Also many businesses are using cloud computing for scale-out whereby their in-house data center is enough to handle certain amount of load but when load goes beyond a certain point they avail the cloud. Such hybrid computing is sometimes more economically viable.
Xignite employs Amazon EC2 and S3 to deliver financial market data to enterprise applications, portals, and websites for clients such as Forbes, Citi and Starbucks. This data needs to be delivered in real-time and needs rapid scale up and scale down.
What do you see when you gaze in the crystal bowl? 
Security is a concern for many customers but consider that the most paranoid customer – the US government has started a cloud computing initiative called “” where they are providing SaaS applications for federal use. Even if there are some issues, they are being surmounted as we speak. Cloud computing has now reached a critical mass and the ecosystem will continue to grow.
In terms of technology, I believe that there will be some application software running on-premise and another piece running on the cloud for scaling out. The client part can provide service in case of disconnected operations and importantly can help to resolve latency issues. Most cloud computing applications will have in-built billing systems that will either be a standard or software that both the vendor and customer trust. I would love to see some standards emerging in this space since that will help to accelerate acceptance.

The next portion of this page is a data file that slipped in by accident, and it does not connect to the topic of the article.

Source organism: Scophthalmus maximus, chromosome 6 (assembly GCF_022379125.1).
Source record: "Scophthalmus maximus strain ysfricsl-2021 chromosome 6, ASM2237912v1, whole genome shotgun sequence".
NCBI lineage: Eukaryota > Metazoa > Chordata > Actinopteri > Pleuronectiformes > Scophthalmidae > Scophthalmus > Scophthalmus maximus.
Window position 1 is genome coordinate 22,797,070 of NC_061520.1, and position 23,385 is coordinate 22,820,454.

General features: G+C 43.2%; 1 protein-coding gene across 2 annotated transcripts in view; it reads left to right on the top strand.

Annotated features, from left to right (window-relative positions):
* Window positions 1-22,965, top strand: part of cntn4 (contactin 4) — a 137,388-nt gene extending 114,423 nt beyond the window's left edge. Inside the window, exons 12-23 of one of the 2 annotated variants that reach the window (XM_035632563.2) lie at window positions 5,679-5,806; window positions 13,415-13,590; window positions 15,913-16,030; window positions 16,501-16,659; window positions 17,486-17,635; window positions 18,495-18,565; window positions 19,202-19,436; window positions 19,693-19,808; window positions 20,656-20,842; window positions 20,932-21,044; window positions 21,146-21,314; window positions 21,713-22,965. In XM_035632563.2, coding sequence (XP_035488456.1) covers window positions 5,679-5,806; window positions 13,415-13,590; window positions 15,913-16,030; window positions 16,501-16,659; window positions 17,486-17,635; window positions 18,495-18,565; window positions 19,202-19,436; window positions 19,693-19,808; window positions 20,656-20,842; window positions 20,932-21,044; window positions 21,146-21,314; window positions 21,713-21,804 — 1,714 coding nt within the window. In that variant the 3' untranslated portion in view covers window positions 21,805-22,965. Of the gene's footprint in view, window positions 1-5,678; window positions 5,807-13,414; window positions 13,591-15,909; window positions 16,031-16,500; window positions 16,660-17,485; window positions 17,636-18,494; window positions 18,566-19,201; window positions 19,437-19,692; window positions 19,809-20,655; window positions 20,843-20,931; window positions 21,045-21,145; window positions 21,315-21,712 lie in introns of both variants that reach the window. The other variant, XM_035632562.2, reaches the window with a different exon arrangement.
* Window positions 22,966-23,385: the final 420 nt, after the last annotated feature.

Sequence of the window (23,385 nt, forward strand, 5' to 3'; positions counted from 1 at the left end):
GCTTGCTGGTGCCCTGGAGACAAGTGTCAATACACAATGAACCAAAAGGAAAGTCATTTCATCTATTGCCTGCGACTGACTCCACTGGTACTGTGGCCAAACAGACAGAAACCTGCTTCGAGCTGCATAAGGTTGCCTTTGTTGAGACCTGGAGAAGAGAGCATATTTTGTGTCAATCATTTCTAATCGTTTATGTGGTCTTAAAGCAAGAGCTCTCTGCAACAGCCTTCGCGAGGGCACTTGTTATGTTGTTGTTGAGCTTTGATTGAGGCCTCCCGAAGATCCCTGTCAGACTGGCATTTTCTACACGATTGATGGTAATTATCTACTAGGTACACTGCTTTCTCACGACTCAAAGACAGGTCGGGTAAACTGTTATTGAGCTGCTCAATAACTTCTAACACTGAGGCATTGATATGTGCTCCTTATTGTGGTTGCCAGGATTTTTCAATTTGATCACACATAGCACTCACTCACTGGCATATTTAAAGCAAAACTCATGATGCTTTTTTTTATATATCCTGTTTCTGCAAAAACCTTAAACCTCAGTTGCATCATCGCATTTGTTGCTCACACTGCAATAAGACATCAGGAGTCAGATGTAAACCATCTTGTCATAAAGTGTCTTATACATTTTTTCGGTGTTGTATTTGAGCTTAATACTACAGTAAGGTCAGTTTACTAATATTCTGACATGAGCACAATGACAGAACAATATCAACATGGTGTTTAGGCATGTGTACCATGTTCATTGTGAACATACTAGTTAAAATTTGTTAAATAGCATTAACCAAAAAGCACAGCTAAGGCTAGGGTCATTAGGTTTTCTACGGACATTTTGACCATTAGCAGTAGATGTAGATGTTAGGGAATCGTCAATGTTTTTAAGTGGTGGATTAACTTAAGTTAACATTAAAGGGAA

Over the long term, absent of other barriers, economics always wins!” and the economics of cloud computing are too strong to be ignored.

A "Cloudy" day at CSI Annual Convention 2009

I had a very interesting opportunity to be one of the speakers on the panel discussion on cloud computing at CSI Annual Convention 2009. As it turned out the entire day was "cloudy" with most topics and discussions being centered around cloud computing. Most people agreed that cloud is the next generation of computing but there are still doubts as to which form of cloud computing will take off. The conclusion is that there IS a lot of hype and when that has died down, the products and companies who solve real problems will survive. People who try to monetize the medium instead of the product, might end up failing. Here are some of the excerpts from the day.

The day started with a keynote address on "Cloud Computing - Challenges and Opportunities" by Girish Venkatachaliah from IBM. His take was that about 20% of IT will move to the cloud in next few years and currently its more hype than substance.

Dr. Srikanth Sunderrajan from Persistent gave a great talk on Google AppEngine, a Platform-as-a-Service offering. His company recently implemented a product on top of Google AppEngine. His take was that AppEngine lacks many features and is a strait-jacket environment with almost no flexibility. They had to write complex libraries to enable file-system like storage and ended up using Amazon EC2 to aid the short-comings of AppEngine. His take was that Google needs to open up the platform and be more like Amazon's cloud offerings. One good thing about AppEngine is that development and deployment is fast and easy.